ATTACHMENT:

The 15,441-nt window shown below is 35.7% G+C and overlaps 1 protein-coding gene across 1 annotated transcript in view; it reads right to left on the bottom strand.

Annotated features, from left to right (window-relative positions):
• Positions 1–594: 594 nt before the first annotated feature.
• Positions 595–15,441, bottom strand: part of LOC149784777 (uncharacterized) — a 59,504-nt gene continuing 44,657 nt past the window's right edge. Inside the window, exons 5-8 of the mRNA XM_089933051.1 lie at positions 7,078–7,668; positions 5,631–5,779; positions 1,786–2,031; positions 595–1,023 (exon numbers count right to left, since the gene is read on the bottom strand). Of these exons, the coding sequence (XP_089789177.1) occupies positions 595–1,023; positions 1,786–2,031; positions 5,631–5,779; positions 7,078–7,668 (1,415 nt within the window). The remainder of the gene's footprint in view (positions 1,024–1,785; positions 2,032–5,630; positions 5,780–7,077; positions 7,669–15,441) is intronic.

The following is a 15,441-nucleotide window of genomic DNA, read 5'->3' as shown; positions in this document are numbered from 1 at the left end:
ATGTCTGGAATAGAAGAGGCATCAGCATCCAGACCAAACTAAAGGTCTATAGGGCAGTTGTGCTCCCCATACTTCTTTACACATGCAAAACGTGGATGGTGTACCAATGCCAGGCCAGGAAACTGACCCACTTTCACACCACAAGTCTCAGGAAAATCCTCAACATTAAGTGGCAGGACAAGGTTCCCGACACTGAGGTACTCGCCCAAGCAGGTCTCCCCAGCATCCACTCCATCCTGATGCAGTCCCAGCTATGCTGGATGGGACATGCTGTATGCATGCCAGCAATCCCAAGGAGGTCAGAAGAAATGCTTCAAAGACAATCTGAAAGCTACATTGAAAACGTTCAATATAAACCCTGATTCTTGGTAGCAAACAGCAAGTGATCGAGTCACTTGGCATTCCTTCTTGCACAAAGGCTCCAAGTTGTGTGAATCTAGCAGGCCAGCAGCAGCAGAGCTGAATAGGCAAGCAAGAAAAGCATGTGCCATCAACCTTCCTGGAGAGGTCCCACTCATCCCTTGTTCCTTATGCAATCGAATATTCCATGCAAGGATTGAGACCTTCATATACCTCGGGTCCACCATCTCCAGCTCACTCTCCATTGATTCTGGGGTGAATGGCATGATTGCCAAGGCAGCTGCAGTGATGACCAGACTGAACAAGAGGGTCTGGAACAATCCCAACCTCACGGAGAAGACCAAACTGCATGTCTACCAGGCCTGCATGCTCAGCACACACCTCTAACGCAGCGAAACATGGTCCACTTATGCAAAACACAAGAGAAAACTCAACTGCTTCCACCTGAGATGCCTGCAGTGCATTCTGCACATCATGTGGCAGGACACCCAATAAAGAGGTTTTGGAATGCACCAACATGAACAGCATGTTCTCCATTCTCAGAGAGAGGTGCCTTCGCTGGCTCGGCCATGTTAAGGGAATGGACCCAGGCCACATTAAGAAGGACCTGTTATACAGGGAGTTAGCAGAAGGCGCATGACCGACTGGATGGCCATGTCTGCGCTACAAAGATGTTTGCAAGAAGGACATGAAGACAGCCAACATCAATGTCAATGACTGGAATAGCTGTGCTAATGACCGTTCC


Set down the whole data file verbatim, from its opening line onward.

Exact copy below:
The 15,441-nt window shown below is 35.7% G+C and overlaps 1 protein-coding gene across 1 annotated transcript in view; it reads right to left on the bottom strand.

Annotated features, from left to right (window-relative positions):
• Positions 1–594: 594 nt before the first annotated feature.
• Positions 595–15,441, bottom strand: part of LOC149784777 (uncharacterized) — a 59,504-nt gene continuing 44,657 nt past the window's right edge. Inside the window, exons 5-8 of the mRNA XM_089933051.1 lie at positions 7,078–7,668; positions 5,631–5,779; positions 1,786–2,031; positions 595–1,023 (exon numbers count right to left, since the gene is read on the bottom strand). Of these exons, the coding sequence (XP_089789177.1) occupies positions 595–1,023; positions 1,786–2,031; positions 5,631–5,779; positions 7,078–7,668 (1,415 nt within the window). The remainder of the gene's footprint in view (positions 1,024–1,785; positions 2,032–5,630; positions 5,780–7,077; positions 7,669–15,441) is intronic.

The following is a 15,441-nucleotide window of genomic DNA, read 5'->3' as shown; positions in this document are numbered from 1 at the left end:
ATGTCTGGAATAGAAGAGGCATCAGCATCCAGACCAAACTAAAGGTCTATAGGGCAGTTGTGCTCCCCATACTTCTTTACACATGCAAAACGTGGATGGTGTACCAATGCCAGGCCAGGAAACTGACCCACTTTCACACCACAAGTCTCAGGAAAATCCTCAACATTAAGTGGCAGGACAAGGTTCCCGACACTGAGGTACTCGCCCAAGCAGGTCTCCCCAGCATCCACTCCATCCTGATGCAGTCCCAGCTATGCTGGATGGGACATGCTGTATGCATGCCAGCAATCCCAAGGAGGTCAGAAGAAATGCTTCAAAGACAATCTGAAAGCTACATTGAAAACGTTCAATATAAACCCTGATTCTTGGTAGCAAACAGCAAGTGATCGAGTCACTTGGCATTCCTTCTTGCACAAAGGCTCCAAGTTGTGTGAATCTAGCAGGCCAGCAGCAGCAGAGCTGAATAGGCAAGCAAGAAAAGCATGTGCCATCAACCTTCCTGGAGAGGTCCCACTCATCCCTTGTTCCTTATGCAATCGAATATTCCATGCAAGGATTGAGACCTTCATATACCTCGGGTCCACCATCTCCAGCTCACTCTCCATTGATTCTGGGGTGAATGGCATGATTGCCAAGGCAGCTGCAGTGATGACCAGACTGAACAAGAGGGTCTGGAACAATCCCAACCTCACGGAGAAGACCAAACTGCATGTCTACCAGGCCTGCATGCTCAGCACACACCTCTAACGCAGCGAAACATGGTCCACTTATGCAAAACACAAGAGAAAACTCAACTGCTTCCACCTGAGATGCCTGCAGTGCATTCTGCACATCATGTGGCAGGACACCCAATAAAGAGGTTTTGGAATGCACCAACATGAACAGCATGTTCTCCATTCTCAGAGAGAGGTGCCTTCGCTGGCTCGGCCATGTTAAGGGAATGGACCCAGGCCACATTAAGAAGGACCTGTTATACAGGGAGTTAGCAGAAGGCGCATGACCGACTGGATGGCCATGTCTGCGCTACAAAGATGTTTGCAAGAAGGACATGAAGACAGCCAACATCAATGTCAATGACTGGAATAGCTGTGCTAATGACCGTTCC